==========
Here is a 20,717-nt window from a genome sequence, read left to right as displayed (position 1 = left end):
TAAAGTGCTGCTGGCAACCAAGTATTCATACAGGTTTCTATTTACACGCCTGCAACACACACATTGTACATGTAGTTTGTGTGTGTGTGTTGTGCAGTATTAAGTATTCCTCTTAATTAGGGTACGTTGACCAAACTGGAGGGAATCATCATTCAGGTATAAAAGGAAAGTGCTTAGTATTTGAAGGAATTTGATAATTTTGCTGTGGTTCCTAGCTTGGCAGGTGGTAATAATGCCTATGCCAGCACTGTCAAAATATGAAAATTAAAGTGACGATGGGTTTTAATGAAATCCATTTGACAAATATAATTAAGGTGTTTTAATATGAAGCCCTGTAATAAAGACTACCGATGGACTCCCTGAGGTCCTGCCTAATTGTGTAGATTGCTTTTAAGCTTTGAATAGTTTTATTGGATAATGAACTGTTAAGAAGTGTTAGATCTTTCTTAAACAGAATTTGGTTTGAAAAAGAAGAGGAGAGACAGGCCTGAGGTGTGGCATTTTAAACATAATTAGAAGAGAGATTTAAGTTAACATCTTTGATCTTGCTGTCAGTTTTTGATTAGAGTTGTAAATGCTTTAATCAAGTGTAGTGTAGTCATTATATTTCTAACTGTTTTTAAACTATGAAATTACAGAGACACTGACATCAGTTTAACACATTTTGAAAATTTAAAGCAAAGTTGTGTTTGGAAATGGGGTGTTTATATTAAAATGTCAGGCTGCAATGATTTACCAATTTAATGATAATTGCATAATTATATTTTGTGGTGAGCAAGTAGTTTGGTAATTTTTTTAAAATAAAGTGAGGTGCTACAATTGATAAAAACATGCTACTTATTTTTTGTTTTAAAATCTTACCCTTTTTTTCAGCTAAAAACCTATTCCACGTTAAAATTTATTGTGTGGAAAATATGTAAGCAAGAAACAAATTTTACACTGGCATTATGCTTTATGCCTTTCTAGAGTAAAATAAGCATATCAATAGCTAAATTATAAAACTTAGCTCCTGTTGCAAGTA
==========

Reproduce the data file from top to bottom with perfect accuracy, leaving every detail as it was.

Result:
Here is a 20,717-nt window from a genome sequence, read left to right as displayed (position 1 = left end):
TAAAGTGCTGCTGGCAACCAAGTATTCATACAGGTTTCTATTTACACGCCTGCAACACACACATTGTACATGTAGTTTGTGTGTGTGTGTTGTGCAGTATTAAGTATTCCTCTTAATTAGGGTACGTTGACCAAACTGGAGGGAATCATCATTCAGGTATAAAAGGAAAGTGCTTAGTATTTGAAGGAATTTGATAATTTTGCTGTGGTTCCTAGCTTGGCAGGTGGTAATAATGCCTATGCCAGCACTGTCAAAATATGAAAATTAAAGTGACGATGGGTTTTAATGAAATCCATTTGACAAATATAATTAAGGTGTTTTAATATGAAGCCCTGTAATAAAGACTACCGATGGACTCCCTGAGGTCCTGCCTAATTGTGTAGATTGCTTTTAAGCTTTGAATAGTTTTATTGGATAATGAACTGTTAAGAAGTGTTAGATCTTTCTTAAACAGAATTTGGTTTGAAAAAGAAGAGGAGAGACAGGCCTGAGGTGTGGCATTTTAAACATAATTAGAAGAGAGATTTAAGTTAACATCTTTGATCTTGCTGTCAGTTTTTGATTAGAGTTGTAAATGCTTTAATCAAGTGTAGTGTAGTCATTATATTTCTAACTGTTTTTAAACTATGAAATTACAGAGACACTGACATCAGTTTAACACATTTTGAAAATTTAAAGCAAAGTTGTGTTTGGAAATGGGGTGTTTATATTAAAATGTCAGGCTGCAATGATTTACCAATTTAATGATAATTGCATAATTATATTTTGTGGTGAGCAAGTAGTTTGGTAATTTTTTTAAAATAAAGTGAGGTGCTACAATTGATAAAAACATGCTACTTATTTTTTGTTTTAAAATCTTACCCTTTTTTTCAGCTAAAAACCTATTCCACGTTAAAATTTATTGTGTGGAAAATATGTAAGCAAGAAACAAATTTTACACTGGCATTATGCTTTATGCCTTTCTAGAGTAAAATAAGCATATCAATAGCTAAATTATAAAACTTAGCTCCTGTTGCAAGTA